Ends and Means: Swain Hoogervorst’s ‘Searching Eudaimonia’
June 8, 2017
‘Searching Eudaimonia,’ Swain Hoogervorst’s first solo exhibition with Everard Read, hangs in an even horizon line on charcoal-coloured walls. The dark backdrop and incandescent track-lighting activate the procession of canvases, illuminating splashes of oleander pinks, succulent viridians and ashy greys; a bright panorama of painterly sketches.
Most are small in scale, but four large densely-forested works add gravity to the spread. One, Studio Reference XXVIII, depicts a hazy jungle, dank with fantastical mist. Another, Incomplete (forest) XVI, is so violently streaked with black that, like an absurd trellidor, it jams shut in front of the viewer.
The full collection of these sketches represents a cross section of studio activity, a slice through Hoogervorst’s process, showing works in different states of undress. In the space of an afternoon this show elucidates hours of applying undercoats, scumbling forms and adding swatches of opaque colour. Individual works are titled according to their relevance to the studio system, not yet named and thereby not yet symbolically packaged for the world outside the studio. The title of the show as a whole is especially appropriate to a process-centric body of work as the term Eudaimonia relates to human activity rather than output.
The concept dates to The Nicomachean Ethics, a text written by the Greek philosopher Aristotle in the 4th century BC, which is about the way Aristotle believed humans ought to live. In his book, The Most Human Human, Brian Christian explains that ‘In life there are means and ends: we do x so that y. But most “ends” are just themselves, means to other ends. There is one end, only one, Aristotle says, which doesn’t give way to some other end behind it.’ This end Aristotle calls Eudaimonia. Etymologically it is Ancient Greek for ‘wellness of spirit’ but it has been widely translated as ‘happiness,’ ‘success’ and ‘flourishing’ (which is why, technically, Hoogervorst’s title is missing a preposition).
Christian defends ‘flourishing’ as the ideal definition for the term, arguing that ‘[flourishing] doesn’t allow for the superficially hedonistic or passive pleasures that can sometimes sneak in under the umbrella of “happiness” nor the superficially competitive and potentially cutthroat aspects of “success”.’ In terms of artistic practice, Eudaimonia suggests an intrinsic motivation for producing art. Not so much l’art pour l’art but rather art for the act of making art.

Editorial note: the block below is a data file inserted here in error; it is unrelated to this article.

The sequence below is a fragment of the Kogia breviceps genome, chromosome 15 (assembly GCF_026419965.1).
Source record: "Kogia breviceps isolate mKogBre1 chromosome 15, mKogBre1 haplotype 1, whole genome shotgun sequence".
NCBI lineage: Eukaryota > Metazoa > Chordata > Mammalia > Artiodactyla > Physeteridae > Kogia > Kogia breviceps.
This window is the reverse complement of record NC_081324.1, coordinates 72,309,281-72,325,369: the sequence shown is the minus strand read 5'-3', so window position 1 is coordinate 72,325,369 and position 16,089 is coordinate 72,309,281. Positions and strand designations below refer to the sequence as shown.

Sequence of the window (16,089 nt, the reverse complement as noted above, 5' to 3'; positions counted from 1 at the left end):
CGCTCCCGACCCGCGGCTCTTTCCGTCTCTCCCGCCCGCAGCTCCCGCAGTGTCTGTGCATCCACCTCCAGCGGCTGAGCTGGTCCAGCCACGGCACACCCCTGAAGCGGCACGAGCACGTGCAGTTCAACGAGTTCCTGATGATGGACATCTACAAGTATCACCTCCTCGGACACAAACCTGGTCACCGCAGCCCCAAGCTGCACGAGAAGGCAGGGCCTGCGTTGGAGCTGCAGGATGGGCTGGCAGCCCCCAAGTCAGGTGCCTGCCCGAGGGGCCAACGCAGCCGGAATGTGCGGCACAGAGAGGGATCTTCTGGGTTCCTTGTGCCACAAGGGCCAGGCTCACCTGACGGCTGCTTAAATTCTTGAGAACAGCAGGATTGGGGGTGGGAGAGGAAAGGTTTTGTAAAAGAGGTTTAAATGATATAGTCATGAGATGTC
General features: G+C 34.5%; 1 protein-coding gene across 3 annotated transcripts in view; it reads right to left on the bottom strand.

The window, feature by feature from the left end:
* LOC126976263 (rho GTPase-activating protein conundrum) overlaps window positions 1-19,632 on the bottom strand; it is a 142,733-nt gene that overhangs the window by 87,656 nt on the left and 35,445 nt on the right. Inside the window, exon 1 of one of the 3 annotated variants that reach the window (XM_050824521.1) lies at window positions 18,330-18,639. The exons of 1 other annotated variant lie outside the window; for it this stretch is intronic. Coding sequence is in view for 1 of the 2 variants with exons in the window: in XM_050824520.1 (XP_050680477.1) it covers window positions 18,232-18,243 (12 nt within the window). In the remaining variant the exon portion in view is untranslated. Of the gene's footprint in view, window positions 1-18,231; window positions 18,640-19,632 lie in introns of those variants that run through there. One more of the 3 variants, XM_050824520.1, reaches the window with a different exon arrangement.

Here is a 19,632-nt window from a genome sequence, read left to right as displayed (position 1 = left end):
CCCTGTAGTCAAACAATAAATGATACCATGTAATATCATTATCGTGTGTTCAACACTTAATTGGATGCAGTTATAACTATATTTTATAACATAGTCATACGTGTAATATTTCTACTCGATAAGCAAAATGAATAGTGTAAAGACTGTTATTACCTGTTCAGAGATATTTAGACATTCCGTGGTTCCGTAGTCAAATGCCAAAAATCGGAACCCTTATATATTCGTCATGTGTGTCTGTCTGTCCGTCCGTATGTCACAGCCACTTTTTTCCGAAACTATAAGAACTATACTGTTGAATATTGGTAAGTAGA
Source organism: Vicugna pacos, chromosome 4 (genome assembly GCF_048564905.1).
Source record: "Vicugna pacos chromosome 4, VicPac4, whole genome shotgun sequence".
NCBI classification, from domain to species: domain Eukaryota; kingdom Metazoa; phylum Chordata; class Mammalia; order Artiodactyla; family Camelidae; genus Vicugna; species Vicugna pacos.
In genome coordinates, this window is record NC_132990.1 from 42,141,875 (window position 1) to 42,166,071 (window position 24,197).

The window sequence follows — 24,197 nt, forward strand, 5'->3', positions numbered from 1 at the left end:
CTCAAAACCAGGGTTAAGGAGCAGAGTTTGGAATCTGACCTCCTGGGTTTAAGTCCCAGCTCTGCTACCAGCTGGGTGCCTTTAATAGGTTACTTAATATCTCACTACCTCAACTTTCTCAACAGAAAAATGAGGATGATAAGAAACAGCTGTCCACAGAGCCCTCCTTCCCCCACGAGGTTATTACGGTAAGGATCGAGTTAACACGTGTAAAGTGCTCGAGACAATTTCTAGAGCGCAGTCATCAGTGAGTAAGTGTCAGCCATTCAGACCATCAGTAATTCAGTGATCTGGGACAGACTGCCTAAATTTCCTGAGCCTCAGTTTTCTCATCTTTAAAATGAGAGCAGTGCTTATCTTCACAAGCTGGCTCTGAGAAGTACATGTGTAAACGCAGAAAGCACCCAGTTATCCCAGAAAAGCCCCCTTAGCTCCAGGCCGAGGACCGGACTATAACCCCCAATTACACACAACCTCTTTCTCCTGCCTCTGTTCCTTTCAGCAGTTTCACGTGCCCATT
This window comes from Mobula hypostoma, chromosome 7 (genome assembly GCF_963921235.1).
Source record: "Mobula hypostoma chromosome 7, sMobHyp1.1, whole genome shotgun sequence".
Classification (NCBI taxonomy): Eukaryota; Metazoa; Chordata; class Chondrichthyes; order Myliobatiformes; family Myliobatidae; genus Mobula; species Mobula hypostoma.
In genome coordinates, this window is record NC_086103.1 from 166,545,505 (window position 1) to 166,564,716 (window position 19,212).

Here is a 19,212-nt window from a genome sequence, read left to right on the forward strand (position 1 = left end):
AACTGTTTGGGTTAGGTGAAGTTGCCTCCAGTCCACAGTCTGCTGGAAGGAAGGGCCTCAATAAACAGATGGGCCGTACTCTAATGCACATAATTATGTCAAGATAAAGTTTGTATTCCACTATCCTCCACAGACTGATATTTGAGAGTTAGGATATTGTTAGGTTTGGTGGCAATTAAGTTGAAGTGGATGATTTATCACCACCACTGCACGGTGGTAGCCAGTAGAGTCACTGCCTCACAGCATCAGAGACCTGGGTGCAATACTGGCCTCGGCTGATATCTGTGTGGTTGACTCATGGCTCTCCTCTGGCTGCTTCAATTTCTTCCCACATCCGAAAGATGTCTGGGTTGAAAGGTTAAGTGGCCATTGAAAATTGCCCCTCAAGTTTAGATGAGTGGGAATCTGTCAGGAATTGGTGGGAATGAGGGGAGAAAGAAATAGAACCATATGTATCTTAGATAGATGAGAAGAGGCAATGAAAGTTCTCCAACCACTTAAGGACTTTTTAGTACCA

The translation ‘flourishing’ conjures a rich mental ecosystem of growth and ripening. But its homonym, meaning to flaunt, brandish or display, describes another aspect of this show: It’s inability to be absolutely autotelic. Accepting that ‘Searching Eudaimonia’ is a byproduct of a personal, philosophical enquiry, there are competing aesthetic considerations which, at times, verge on self-consciousness.
Studio Reference XIII is a scrubby melange with ‘fuck up’ graffitied over it. To observe it is to mentally pronounce the words in the register of their writing; with all the awkward rashness of saying ‘fuck’ for the first time. In a pervasively pretty show, this crudeness reads as an unconvincing attempt at edginess. Studio Reference XXIV and XII are simply jauntily positioned photographs affixed to linen. These, and a handful of other underwhelming, unresolved works are justified by the show’s non finito aesthetic. They are pre-art objects, like clean paintbrushes and un-squelched tubes of oil paint, a benign component of the studio.
As a painter, Hoogervorst has been straighter-laced and more traditional than he is here, as we are reminded in his compelling rendering of light breaking onto a thin cotton curtain in Studio Reference XIX. His impressionistic window scene instantly evinces quiet coffee-drinking at daybreak. In Vic Bay Parking Lot he achieves a Luc-Tuymans-esque calm and in other, more subdued compositions, such as Studio Reference XXIII, he achieves a sense of denouement through abstraction.
Some of the sparsest, most-restrained canvases feel more finished than works densely populated with marks. It’s a mixed bag that succeeds because of it’s display of the breadth of Hoogervorst’s practice. ‘Searching Eudaimonia,’ with its philosophical basis for play and delightful medium specificity, is refreshingly unconcerned with being Post-something, and despite it’s moments of affectedness it occasionally lifts-off in effortless moments of flourishing.
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